We could now demonstrate by isotopolog profiling that exogenous glucose is by far the most efficient carbon substrate not only in Fno, but also in Fth when growing in the complex medium T. There were no significant differences between the Fth LVS and the Fth wild-type strain indicating that the reduced virulence of Fth LVS is not (strongly) related to glucose usage. However, as pointed out above, the direct transfer of exogenous glucose into cell wall sugars is slightly higher in Fth than in Fno (Figure 6C). The pathways of glucose degradation follow the same routes in Fth and Fno, i.e., via the EMP, but not the ED or PPP. Carbon flux from glucose to amino acids via pyruvate and intermediates of the TCA is lower in Fth than in Fno with the exception of Asp (Figure 6C). This could indicate that Fth utilizes additional carbon substrates for the energy generating sections of metabolism (see below) following the concepts of a bipartite metabolism in L. pneumophila (Gillmaier et al., 2016; Häuslein et al., 2016) and Chlamydia trachomatis (Mehlitz et al., 2017). Although not annotated within the genome, we could provide evidence for the presence of a putative Ala dehydrogenase or Glu/Pyr transaminase. Nevertheless, the results also demonstrate the expected activity of an aspartate 4-decarboxylase (see Figure 1).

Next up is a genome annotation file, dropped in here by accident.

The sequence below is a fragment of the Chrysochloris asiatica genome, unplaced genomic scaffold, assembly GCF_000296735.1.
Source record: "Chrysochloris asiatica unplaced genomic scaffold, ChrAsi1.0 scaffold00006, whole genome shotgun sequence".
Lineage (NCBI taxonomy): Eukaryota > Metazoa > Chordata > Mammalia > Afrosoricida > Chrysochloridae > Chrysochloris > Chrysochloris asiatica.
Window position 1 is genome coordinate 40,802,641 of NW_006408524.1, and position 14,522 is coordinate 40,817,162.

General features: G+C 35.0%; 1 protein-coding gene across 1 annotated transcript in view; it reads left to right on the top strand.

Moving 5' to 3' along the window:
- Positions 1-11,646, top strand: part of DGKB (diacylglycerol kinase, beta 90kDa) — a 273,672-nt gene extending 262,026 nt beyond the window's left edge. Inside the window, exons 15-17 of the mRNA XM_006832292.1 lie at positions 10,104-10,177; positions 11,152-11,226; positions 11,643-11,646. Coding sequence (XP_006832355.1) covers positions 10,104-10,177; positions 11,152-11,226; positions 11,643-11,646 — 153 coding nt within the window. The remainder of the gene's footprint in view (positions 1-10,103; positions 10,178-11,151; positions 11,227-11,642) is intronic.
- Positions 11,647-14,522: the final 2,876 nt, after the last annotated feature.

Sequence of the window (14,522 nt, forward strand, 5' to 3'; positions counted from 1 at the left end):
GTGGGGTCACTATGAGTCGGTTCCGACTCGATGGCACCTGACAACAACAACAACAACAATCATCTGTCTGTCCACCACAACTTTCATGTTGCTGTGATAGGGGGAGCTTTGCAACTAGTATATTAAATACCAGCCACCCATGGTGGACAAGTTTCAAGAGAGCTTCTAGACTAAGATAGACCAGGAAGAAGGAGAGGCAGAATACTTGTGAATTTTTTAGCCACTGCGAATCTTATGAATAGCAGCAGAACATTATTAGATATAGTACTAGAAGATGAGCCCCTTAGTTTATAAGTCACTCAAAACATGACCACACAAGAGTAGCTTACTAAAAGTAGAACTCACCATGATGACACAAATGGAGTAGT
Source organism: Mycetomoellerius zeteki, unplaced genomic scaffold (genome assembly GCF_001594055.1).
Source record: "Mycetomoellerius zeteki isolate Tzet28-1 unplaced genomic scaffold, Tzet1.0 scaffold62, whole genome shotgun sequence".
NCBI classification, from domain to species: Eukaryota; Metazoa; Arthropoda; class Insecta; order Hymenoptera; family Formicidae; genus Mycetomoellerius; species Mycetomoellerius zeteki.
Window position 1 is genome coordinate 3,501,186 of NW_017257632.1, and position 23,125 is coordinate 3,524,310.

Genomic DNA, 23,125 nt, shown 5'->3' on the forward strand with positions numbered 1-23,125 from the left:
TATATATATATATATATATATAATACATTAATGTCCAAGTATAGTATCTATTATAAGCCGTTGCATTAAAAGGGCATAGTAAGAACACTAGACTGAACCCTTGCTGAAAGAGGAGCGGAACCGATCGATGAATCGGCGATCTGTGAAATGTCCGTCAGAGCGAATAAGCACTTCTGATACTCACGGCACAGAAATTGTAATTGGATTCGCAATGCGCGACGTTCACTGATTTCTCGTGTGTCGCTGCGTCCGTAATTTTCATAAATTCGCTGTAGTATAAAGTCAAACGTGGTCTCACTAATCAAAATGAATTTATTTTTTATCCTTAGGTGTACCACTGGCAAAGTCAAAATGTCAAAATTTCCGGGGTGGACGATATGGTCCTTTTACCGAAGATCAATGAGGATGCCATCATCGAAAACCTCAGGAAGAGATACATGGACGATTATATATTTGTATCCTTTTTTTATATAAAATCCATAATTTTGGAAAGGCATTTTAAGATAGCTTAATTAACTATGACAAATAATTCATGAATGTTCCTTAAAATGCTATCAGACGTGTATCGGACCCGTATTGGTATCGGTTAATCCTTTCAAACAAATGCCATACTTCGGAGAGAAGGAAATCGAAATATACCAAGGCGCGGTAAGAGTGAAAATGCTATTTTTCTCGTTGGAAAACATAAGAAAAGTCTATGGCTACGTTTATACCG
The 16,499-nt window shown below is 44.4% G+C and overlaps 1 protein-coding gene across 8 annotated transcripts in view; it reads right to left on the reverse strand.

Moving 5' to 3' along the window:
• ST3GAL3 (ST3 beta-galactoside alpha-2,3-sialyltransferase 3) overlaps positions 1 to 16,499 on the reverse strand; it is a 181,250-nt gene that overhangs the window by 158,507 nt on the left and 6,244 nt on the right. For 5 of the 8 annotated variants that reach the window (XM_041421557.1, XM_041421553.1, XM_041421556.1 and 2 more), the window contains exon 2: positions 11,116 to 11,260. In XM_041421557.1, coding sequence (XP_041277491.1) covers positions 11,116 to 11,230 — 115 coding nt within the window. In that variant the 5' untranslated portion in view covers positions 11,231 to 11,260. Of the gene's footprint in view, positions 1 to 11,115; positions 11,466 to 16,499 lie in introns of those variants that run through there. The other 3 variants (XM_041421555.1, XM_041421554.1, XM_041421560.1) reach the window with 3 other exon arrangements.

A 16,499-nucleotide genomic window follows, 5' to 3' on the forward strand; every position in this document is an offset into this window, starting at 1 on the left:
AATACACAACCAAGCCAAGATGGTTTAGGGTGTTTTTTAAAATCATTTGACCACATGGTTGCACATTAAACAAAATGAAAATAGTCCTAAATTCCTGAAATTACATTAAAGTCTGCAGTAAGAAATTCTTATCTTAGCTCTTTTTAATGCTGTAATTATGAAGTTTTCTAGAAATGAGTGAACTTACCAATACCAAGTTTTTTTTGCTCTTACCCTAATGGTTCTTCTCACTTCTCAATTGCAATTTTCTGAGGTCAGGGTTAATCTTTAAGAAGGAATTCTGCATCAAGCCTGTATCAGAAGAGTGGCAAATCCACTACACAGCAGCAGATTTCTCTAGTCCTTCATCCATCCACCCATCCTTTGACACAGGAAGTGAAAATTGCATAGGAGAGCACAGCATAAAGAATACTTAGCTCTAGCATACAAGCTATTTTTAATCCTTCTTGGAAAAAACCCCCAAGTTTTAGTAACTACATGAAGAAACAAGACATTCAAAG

It was recently shown that glycerol is metabolized by Fno, mainly for gluconeogenesis during intracellular replication (Kadzhaev et al., 2009; Brissac et al., 2015). Indeed, glpD (glycerol-3-P dehydrogenase) is necessary for the utilization of glycerol in Fno (Brissac et al., 2015).
Our results confirmed these and earlier data (Petersen and Schriefer, 2005; Marinov et al., 2009; Gyuranecz et al., 2010; Huber et al., 2010), but also provided additional insights into details of species-specific differences in glycerol metabolism. As expected, carbon flux from glycerol was much higher in Fno than in Fth, and glycerol was efficiently used for gluconeogenesis, also in the presence of (unlabeled) glucose in the medium T (Figure 6C).